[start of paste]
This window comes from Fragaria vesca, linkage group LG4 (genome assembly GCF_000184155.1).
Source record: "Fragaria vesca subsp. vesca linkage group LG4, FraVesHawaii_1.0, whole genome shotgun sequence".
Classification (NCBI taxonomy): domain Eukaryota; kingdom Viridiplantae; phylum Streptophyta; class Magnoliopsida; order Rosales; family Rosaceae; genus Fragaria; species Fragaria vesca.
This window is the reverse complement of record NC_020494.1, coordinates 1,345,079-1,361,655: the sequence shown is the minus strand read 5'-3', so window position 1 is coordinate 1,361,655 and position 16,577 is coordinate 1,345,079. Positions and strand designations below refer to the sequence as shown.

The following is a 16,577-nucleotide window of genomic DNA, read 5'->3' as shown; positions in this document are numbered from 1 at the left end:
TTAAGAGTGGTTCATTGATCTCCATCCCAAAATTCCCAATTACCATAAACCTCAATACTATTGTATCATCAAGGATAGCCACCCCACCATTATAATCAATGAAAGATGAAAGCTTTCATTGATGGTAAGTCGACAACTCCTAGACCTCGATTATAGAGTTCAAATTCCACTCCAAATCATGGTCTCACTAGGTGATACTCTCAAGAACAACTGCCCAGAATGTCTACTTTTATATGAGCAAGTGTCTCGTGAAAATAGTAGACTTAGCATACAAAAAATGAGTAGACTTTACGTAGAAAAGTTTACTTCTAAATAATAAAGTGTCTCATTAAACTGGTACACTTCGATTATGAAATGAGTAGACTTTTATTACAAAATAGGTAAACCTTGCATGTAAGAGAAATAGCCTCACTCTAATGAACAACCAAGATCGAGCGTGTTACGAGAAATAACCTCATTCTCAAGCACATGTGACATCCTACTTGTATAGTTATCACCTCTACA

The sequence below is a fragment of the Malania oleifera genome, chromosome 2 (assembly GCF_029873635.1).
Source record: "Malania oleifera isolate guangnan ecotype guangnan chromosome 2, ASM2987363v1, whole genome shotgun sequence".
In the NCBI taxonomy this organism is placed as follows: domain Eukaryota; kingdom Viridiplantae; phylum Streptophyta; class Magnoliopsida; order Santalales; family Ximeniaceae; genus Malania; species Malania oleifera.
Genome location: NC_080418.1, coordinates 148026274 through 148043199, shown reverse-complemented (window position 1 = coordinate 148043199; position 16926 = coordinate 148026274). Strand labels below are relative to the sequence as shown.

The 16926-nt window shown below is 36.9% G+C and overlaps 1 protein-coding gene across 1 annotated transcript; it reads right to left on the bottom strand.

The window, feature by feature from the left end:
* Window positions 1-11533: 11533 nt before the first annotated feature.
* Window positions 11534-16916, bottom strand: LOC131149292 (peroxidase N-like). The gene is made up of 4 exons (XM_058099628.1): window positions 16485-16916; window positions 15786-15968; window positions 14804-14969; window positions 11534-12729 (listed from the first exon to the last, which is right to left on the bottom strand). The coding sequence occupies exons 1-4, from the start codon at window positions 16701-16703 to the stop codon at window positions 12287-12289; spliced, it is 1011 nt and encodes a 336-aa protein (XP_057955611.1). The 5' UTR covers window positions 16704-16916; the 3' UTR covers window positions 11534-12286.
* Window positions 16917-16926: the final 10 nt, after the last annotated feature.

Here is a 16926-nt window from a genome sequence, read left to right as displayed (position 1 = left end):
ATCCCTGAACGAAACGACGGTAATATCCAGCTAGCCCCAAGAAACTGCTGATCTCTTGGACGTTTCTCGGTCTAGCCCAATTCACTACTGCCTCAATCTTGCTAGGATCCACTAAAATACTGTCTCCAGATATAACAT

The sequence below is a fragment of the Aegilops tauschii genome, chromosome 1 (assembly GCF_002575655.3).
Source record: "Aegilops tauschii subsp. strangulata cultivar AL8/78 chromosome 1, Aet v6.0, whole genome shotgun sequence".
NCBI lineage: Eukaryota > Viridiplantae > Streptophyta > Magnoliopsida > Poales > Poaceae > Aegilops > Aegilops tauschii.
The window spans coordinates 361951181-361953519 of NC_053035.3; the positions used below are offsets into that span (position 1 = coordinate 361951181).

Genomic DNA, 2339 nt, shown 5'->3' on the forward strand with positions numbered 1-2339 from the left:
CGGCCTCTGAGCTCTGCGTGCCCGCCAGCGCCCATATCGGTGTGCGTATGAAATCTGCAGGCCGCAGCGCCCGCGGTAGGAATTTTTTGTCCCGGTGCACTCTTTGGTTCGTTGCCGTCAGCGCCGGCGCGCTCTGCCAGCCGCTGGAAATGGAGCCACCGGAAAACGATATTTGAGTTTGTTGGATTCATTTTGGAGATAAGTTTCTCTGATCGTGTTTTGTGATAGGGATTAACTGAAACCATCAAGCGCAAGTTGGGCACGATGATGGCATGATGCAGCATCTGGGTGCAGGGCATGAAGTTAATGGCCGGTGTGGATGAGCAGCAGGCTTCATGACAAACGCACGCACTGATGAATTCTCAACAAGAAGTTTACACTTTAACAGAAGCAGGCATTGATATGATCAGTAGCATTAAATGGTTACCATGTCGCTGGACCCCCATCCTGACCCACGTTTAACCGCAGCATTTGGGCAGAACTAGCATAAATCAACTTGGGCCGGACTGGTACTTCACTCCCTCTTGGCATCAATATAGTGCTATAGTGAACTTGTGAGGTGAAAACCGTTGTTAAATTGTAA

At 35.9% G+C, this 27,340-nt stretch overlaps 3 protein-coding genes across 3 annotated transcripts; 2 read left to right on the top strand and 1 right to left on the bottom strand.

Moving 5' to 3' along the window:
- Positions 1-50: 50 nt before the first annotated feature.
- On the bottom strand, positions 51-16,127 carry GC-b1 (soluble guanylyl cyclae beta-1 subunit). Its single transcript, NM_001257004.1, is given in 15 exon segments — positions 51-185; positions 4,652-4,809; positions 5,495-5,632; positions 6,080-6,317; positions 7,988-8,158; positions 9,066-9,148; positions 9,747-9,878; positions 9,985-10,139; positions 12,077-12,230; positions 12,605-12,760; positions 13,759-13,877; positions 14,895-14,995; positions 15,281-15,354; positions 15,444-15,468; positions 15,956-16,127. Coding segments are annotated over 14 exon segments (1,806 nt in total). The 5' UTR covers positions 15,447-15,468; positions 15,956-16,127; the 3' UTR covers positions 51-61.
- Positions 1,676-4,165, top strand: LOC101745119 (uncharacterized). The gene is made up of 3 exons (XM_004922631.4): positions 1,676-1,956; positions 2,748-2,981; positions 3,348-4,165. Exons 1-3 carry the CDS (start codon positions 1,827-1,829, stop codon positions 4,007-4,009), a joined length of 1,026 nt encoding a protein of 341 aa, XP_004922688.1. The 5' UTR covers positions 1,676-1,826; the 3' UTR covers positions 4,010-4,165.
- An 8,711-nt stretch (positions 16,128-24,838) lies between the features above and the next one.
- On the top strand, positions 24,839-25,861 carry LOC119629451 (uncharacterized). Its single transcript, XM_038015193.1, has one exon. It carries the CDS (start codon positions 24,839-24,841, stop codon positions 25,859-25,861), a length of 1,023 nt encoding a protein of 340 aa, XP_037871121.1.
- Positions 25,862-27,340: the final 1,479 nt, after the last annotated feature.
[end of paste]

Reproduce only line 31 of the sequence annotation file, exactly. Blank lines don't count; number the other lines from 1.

- Positions 25,862-27,340: the final 1,479 nt, after the last annotated feature.